Valeo Has a Cash Conversion Problem

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Valeo share price reaction to 2017 results and 2018 forecast seems to rely on an apparent decoupling : orders intake are booming but return on capital and cash conversion don’t keep up.

The automotive equipment maker, one of the largest and most successful in the world, reported an organic growth of 7% last year, with order intake growing 17% to €27.6 billion, which compares with revenue of €18.55 billion. Rather impressive. The problem is that both profitability and cash conversion are not moving in the same direction, at all.Return on capital employed has contracted to 14.8% last year (compared with 17.3% in 2016 – our numbers are different from Valeo which reports 30% for 2017).

Free cash-flow has declined to €253 million in 2017 (vs €590 million in 2016). Worst, Free cash-flow to Net Income has fallen to 29% from 64% a year ago. The metrics has been quite erratic over the last 10 years but the fact that cash available to the company after paying for growth is declining might be a worrying signal if it persists in the future.

It means either that the company doesn’t control costs well enough, or that it’s heavily investing in future growth which should help build it’s moat (or competitive advantage) by becoming an unavoidable equipment manufacturer for automakers around the world. At some point, this should translate into accelerating revenue and profit growth.

That’s exactly what investors bought in the past.

The growth story investors adhered to in the past, centered on both key equipment Valeo provides to OEMs and it’s ability to take advantage of new growth drivers, such as electric vehicles, has some ignition problems right now.

This might just be a temporary setback. Valeo has kept investing in R&D, which should full future growth. The only question is: when is growth going to accelerate or is it going to continue decelerating?

For now, investing in growth hasn’t weighted to much on profitability but there probably be a need to take new cost control measures going forward, to ensure cash conversion ratios improve significantly in the coming years. For instance, the cost of raw materials used to manufacture auto equipment has been increasing and represents a growing share of revenue (71.5% of revenue in 2017 vs 65.5% in 2008) which has been compensated for by reducing the weight of labor cost (15.1% i 2017 from 17.8% in 2008) and direct costs (9.8% in 2017 vs 11.5% in 2008). Valeo has been able to increase labor productivity over the years, with sales/employee moving from 170k€ in 2008 to 180k€ in 2016 before it had to bear a decline to 166k€ in 2017. The average salary/employee has declined to 35k€ from 41k€ in 2008. Workers have been producing more for a lower compensation on average. This doesn’t seem sustainable when you look at the big picture.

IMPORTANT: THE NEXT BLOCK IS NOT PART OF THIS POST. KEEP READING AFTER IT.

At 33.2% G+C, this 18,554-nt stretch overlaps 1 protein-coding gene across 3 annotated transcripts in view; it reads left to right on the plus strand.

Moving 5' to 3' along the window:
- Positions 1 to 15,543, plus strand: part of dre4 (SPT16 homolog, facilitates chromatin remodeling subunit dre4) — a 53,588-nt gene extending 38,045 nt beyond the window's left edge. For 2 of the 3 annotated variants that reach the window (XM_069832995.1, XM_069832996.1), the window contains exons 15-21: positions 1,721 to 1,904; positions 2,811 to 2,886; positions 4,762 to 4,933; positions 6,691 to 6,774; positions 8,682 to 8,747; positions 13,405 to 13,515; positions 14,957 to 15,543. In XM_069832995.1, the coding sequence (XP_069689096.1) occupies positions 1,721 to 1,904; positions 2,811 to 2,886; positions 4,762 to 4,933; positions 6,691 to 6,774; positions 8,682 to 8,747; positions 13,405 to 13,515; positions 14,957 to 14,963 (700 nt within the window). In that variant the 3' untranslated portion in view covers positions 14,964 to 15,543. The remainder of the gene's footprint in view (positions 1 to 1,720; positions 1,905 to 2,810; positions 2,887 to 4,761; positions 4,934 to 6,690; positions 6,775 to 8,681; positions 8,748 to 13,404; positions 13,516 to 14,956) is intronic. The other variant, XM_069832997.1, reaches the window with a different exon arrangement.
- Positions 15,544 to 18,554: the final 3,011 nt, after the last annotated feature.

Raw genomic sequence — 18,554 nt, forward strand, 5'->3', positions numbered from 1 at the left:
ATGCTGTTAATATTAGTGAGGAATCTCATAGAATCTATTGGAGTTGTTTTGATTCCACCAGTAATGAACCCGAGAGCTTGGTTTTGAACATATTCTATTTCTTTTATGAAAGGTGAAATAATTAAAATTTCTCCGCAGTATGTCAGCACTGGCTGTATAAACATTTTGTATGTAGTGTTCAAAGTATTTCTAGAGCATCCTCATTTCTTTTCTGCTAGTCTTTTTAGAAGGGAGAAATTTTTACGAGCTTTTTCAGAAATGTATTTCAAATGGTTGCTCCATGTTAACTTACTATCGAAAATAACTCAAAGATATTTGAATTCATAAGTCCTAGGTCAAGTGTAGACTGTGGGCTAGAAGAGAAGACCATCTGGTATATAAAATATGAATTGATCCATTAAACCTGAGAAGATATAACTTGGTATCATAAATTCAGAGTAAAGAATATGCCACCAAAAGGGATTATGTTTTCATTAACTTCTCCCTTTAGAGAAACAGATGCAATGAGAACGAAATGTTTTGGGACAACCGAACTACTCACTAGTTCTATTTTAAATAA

Question is: is the company able to provide more value-added to its client and find a virtuous cycle of value creation that benefits both its clients, shareholders and employees? The results of 2017 don’t tick the boxes.

In the meantime, the market is expecting more in the future.

Consensus estimates currently targets sales of €24.2 billion, EBITDA of €3.02 billion and net income of €1.41 billion by 2020. EPS should then reach €5.93, which would translate into a P/E multiple of 9.4x (based on share price of €56), for an EPS growth estimated at 12%/year between 2017 and 2020.

Based on last year results, Valeo has still a lot to do.

For investors, it’s a leap of faith. Either current investments will start paying off and cash conversion starts improving soon. Or there will be more questions on the ability of the company to create value in the long run, and the share price will remain under pressure.

Valeo Share Price History

Source: Bloomberg